Whether you want to try natural approaches to treat your goiter – or complement conventional treatment – be prepared to be patient and allow time for your chosen method to work.
Fundamentally, it's essential to do everything you can to provide sufficient nutrition to your thyroid. That means getting enough selenium, vitamin D, l-tyrosine, and zinc, among others – and iodine when needed. Paloma's Daily Thyroid Care supplement is a great starting point and an easy way to get thyroid nutrition.
You can also consider following an anti-inflammatory diet, like the Autoimmune Protocol (AIP) diet. Paloma Health's free mobile app takes you through a 12-week AIP program to help support Hashimoto's and thyroid health and reduce inflammation.
Some holistic and integrative physicians also recommend anti-inflammatory supplements, like curcumin – the active ingredient in the spice turmeric. Research has found that curcumin – especially in combination with the herb Boswellia -- may be helpful for nodules and goiter. My favorite go-to supplements for inflammation are therapeutic-grade Curamin and Curamed, which contain a patented form of curcumin, along with Boswellia. They also work incredibly well for pain.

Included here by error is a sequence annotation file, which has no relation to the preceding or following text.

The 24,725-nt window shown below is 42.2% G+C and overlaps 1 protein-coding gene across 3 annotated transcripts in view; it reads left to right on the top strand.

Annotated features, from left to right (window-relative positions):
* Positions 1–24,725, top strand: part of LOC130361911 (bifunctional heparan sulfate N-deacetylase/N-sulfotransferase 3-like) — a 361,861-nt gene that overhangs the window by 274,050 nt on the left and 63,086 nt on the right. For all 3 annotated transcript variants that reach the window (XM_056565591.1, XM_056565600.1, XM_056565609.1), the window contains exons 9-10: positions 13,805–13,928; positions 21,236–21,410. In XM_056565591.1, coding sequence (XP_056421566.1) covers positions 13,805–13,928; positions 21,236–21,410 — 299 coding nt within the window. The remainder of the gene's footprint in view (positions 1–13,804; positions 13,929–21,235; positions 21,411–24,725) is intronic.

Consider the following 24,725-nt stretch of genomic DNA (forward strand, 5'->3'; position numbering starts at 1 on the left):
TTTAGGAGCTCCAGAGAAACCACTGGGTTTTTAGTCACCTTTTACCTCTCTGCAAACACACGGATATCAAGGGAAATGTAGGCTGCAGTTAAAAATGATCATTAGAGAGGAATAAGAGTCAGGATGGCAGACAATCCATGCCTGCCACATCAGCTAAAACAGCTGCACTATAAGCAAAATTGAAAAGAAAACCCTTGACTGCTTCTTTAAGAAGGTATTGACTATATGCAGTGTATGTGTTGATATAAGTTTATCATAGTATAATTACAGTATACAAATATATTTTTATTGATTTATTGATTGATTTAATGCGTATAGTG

You may see some natural medicine proponents recommending bladderwrack, bugleweed, and motherwort as natural remedies for goiter. It's important to note that these supplements can aggravate both hypothyroidism and hyperthyroidism for some patients.
Natural treatment for your goiter is not a "grab a bottle off the shelf" do-it-yourself proposition. If you want to treat your goiter with herbal and natural remedies and diet, work with a knowledgeable thyroid doctor who has experience treating goiter.